The Warc Blog

The ten types of challenger brand

Posted by: CHALLENGER PROJECT, eatbigfish

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By Adam Morgan

Over the years the Challengers we have worked alongside have tended to share common experiences and face common threats, and have therefore drawn on similar principles in order to succeed. But the narrative they tell is of course not always the same. Much depends on the individual identities of the people or brands themselves, and also on the particular strategic stance that each unique Challenger has chosen to employ. Across the last decade we have indeed met many Goliath-slaying Davids, yet we have also met many other characters less celebrated in the Challenger conversation.

28 February 2011, 12:45
What marketers can learn from Mobile World Congress

Posted by: Paul Berney, Chief Marketing Officer & Managing Director, Europe, Middle East & Africa, Mobile Marketing Association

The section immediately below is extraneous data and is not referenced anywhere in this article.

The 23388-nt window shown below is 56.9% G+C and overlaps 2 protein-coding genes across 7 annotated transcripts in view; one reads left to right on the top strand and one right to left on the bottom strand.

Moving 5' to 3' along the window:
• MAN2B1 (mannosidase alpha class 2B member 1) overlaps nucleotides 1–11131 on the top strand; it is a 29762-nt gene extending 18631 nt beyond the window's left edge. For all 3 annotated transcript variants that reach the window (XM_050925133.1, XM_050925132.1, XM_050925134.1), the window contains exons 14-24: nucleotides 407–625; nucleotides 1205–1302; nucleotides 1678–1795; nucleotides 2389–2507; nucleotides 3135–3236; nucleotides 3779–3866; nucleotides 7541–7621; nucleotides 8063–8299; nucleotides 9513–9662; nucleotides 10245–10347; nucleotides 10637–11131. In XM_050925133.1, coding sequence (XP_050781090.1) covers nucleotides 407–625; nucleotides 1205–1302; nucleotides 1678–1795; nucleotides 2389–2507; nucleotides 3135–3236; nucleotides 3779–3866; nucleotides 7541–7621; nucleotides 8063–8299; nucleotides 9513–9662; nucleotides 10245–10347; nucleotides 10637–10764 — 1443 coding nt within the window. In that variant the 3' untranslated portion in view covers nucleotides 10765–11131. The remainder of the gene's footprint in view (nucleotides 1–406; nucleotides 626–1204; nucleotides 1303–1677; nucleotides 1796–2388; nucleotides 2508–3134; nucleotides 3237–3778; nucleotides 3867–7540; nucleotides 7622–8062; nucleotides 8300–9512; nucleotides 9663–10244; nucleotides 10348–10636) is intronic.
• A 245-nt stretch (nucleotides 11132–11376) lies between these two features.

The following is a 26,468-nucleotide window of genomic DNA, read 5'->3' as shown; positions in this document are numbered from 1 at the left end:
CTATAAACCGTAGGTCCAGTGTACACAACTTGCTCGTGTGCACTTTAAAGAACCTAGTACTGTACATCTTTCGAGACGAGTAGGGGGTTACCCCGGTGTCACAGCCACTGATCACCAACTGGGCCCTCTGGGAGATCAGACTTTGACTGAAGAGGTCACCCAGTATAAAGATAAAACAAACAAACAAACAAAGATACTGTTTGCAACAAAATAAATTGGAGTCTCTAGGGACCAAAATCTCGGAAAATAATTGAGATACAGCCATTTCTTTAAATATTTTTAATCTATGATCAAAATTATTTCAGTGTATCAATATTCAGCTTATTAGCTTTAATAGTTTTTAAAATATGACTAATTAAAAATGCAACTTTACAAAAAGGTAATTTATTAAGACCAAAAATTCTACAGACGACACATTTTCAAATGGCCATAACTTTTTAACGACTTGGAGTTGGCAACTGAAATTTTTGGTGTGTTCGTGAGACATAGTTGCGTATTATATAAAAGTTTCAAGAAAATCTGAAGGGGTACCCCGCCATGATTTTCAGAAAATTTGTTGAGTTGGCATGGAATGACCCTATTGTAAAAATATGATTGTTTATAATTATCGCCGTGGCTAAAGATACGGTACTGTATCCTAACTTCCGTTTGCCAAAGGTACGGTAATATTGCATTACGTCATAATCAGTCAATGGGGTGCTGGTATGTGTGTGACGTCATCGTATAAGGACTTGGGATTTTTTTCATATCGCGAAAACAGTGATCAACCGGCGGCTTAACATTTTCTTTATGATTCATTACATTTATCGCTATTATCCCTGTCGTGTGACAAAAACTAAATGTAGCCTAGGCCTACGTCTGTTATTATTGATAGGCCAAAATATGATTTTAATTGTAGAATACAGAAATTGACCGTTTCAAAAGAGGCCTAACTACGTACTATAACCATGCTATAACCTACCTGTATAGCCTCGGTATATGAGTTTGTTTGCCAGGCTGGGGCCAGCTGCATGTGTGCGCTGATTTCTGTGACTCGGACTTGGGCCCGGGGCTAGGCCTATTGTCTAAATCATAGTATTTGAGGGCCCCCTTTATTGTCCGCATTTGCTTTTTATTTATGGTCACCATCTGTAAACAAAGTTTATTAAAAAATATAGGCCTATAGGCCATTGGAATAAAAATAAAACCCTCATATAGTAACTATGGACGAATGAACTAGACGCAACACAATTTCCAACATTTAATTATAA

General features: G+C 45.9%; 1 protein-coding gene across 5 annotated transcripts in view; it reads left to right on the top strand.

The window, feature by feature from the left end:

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Earlier this month, 60,000 people gathered in Barcelona to visit the 1,400 exhibitors from across the global mobile eco-system at Mobile World Congress. As proof of the continued worldwide growth of mobile marketing, one of the main themes of the show this year was mobile marketing and advertising, with a number of seminars and keynotes focused on topics such as integrating mobile into broader advertising campaigns, the effectiveness of multimedia mobile advertising and personalisation and privacy.